He's as agreeable an individual as you could hope to meet, but Giles Deacon is twisted. Or at least the pictures he draws are, and so are a lot of the clothes he designs. Take, for instance, a gray evening gown, elegantly cross-draped and gathered at the waist, that spun to reveal a fleshy foundation-garment backing and a thick half-belt of paper clips. It was one of the 15 pieces Deacon showed in his pre-fall presentation at Pitti (from a total of 90 in the actual collection), and the same perverse flair was apparent in everything from the choice of location to the models' lurid nylon wigs.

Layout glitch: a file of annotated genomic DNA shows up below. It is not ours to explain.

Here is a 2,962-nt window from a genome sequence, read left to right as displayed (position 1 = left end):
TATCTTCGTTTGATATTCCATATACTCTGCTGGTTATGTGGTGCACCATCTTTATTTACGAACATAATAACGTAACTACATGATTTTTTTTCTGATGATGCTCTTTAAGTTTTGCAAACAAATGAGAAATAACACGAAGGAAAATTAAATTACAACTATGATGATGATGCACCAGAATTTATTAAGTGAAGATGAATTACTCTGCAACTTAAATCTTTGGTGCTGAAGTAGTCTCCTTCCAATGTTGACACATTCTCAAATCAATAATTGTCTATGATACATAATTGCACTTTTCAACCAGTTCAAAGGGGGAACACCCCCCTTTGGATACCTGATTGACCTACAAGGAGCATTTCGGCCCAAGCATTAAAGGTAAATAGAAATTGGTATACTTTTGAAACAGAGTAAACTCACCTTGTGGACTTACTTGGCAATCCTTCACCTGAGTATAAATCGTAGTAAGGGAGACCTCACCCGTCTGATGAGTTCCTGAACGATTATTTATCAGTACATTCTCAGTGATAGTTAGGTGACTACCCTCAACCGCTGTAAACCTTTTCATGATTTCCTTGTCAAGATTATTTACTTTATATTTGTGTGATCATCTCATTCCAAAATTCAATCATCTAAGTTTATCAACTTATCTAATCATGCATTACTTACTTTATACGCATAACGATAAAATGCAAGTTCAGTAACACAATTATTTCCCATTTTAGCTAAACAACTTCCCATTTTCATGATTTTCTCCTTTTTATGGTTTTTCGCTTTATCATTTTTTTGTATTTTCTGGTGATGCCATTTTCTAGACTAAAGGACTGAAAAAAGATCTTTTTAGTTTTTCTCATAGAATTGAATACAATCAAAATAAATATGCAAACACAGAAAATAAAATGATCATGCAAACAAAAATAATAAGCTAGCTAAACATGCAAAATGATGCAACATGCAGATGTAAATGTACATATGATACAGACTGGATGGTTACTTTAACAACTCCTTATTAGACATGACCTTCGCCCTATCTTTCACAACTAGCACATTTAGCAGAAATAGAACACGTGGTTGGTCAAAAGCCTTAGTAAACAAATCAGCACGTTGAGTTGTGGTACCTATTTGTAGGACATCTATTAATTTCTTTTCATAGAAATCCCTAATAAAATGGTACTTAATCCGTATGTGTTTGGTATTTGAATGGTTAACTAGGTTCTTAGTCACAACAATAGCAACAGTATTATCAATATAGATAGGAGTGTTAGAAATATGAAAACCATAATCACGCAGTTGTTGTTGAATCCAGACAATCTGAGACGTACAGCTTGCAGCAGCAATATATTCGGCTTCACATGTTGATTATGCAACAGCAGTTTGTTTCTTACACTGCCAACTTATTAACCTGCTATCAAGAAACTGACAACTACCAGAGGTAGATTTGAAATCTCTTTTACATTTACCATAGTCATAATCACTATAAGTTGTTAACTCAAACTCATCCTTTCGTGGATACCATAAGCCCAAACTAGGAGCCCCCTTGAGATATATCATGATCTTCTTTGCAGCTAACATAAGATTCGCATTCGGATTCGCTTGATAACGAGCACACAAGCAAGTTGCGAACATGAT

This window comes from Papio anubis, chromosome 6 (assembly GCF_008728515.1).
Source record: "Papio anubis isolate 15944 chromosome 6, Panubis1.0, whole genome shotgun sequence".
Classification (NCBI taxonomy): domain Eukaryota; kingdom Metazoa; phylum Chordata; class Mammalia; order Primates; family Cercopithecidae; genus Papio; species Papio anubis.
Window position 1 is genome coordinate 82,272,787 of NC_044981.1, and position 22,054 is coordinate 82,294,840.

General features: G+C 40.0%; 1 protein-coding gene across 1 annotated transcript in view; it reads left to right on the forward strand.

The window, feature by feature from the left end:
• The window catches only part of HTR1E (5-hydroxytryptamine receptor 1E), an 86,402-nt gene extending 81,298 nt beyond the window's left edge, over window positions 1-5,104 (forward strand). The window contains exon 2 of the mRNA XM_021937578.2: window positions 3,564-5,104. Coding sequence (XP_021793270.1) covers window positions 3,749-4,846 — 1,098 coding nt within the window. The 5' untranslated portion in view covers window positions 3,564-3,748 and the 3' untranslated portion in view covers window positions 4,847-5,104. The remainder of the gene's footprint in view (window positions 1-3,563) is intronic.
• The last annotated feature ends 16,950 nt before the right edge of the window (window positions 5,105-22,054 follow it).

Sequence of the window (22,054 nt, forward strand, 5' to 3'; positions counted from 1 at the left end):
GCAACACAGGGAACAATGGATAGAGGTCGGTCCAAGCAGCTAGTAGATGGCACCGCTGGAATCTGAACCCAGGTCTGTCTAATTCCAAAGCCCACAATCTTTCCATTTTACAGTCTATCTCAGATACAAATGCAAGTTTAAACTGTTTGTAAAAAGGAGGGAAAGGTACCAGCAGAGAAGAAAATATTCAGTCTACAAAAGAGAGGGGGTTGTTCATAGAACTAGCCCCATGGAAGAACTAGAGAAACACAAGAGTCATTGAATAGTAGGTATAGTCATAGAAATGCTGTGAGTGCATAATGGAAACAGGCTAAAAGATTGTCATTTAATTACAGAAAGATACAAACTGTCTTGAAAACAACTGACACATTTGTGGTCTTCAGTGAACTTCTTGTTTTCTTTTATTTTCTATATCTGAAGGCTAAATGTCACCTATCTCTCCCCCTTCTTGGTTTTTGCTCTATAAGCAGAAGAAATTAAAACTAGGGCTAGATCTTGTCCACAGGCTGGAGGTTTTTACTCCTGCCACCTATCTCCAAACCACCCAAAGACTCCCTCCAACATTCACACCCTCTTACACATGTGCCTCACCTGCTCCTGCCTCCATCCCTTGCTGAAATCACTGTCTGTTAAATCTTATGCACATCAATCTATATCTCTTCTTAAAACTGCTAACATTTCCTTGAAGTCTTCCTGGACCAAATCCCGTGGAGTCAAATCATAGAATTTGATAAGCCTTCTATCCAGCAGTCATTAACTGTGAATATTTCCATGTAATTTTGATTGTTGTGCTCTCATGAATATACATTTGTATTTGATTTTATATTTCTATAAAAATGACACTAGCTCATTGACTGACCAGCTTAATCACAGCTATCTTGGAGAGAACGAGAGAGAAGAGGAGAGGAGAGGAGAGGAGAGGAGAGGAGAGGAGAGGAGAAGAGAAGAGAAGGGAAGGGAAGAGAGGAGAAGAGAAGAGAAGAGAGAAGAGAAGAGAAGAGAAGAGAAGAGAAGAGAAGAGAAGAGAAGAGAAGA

Turning his back on the fabulous palazzi of Florence, Deacon opted for the factory where the famous Richard Ginori porcelain is produced. The clanking of the production line melded nicely with Steve Mackey's booming metal music, the huge prints of tools, and the spectacular Stephen Jones constructions that decorated the models' heads. But ultimately, it was (wo)man, not machine, that Deacon emphasized with the fetishistic edge that is almost his signature: the hook-and-eye closings on a second-skin leather coat-dress, the shoulder straps that could've been lifted from bras, the va-voom definition of the body in a contoured sponge crepe coat-dress, with vertiginous Louboutin stilettos compounding the whole effect. Deacon loves a dangerous curve on a bad girl, and if there's something risky about the result, there's also a toughness and wit to give the clothes a kick. Together they made the Spring 2010 collection he showed in Paris last October his best yet. And these new looks suggest he's not done with risk-taking.